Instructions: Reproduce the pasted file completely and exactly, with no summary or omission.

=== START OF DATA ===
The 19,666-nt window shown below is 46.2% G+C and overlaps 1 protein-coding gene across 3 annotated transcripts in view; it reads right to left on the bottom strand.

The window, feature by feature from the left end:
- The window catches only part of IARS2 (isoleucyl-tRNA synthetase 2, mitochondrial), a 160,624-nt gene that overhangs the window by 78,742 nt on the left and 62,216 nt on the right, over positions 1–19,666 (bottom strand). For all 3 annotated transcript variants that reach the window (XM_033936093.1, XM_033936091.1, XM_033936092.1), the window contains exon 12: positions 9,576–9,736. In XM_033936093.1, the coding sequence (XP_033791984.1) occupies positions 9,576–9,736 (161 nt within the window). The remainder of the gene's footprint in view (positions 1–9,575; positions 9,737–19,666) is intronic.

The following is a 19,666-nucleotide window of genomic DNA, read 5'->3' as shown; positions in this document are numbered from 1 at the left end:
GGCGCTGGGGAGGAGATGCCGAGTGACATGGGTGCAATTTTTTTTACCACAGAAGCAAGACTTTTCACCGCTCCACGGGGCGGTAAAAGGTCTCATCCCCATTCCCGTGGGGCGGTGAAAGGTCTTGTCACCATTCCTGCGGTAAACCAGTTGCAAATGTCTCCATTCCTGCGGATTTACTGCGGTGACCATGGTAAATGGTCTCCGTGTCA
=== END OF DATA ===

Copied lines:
The 19,666-nt window shown below is 46.2% G+C and overlaps 1 protein-coding gene across 3 annotated transcripts in view; it reads right to left on the bottom strand.

The window, feature by feature from the left end:
- The window catches only part of IARS2 (isoleucyl-tRNA synthetase 2, mitochondrial), a 160,624-nt gene that overhangs the window by 78,742 nt on the left and 62,216 nt on the right, over positions 1–19,666 (bottom strand). For all 3 annotated transcript variants that reach the window (XM_033936093.1, XM_033936091.1, XM_033936092.1), the window contains exon 12: positions 9,576–9,736. In XM_033936093.1, the coding sequence (XP_033791984.1) occupies positions 9,576–9,736 (161 nt within the window). The remainder of the gene's footprint in view (positions 1–9,575; positions 9,737–19,666) is intronic.

The following is a 19,666-nucleotide window of genomic DNA, read 5'->3' as shown; positions in this document are numbered from 1 at the left end:
GGCGCTGGGGAGGAGATGCCGAGTGACATGGGTGCAATTTTTTTTACCACAGAAGCAAGACTTTTCACCGCTCCACGGGGCGGTAAAAGGTCTCATCCCCATTCCCGTGGGGCGGTGAAAGGTCTTGTCACCATTCCTGCGGTAAACCAGTTGCAAATGTCTCCATTCCTGCGGATTTACTGCGGTGACCATGGTAAATGGTCTCCGTGTCA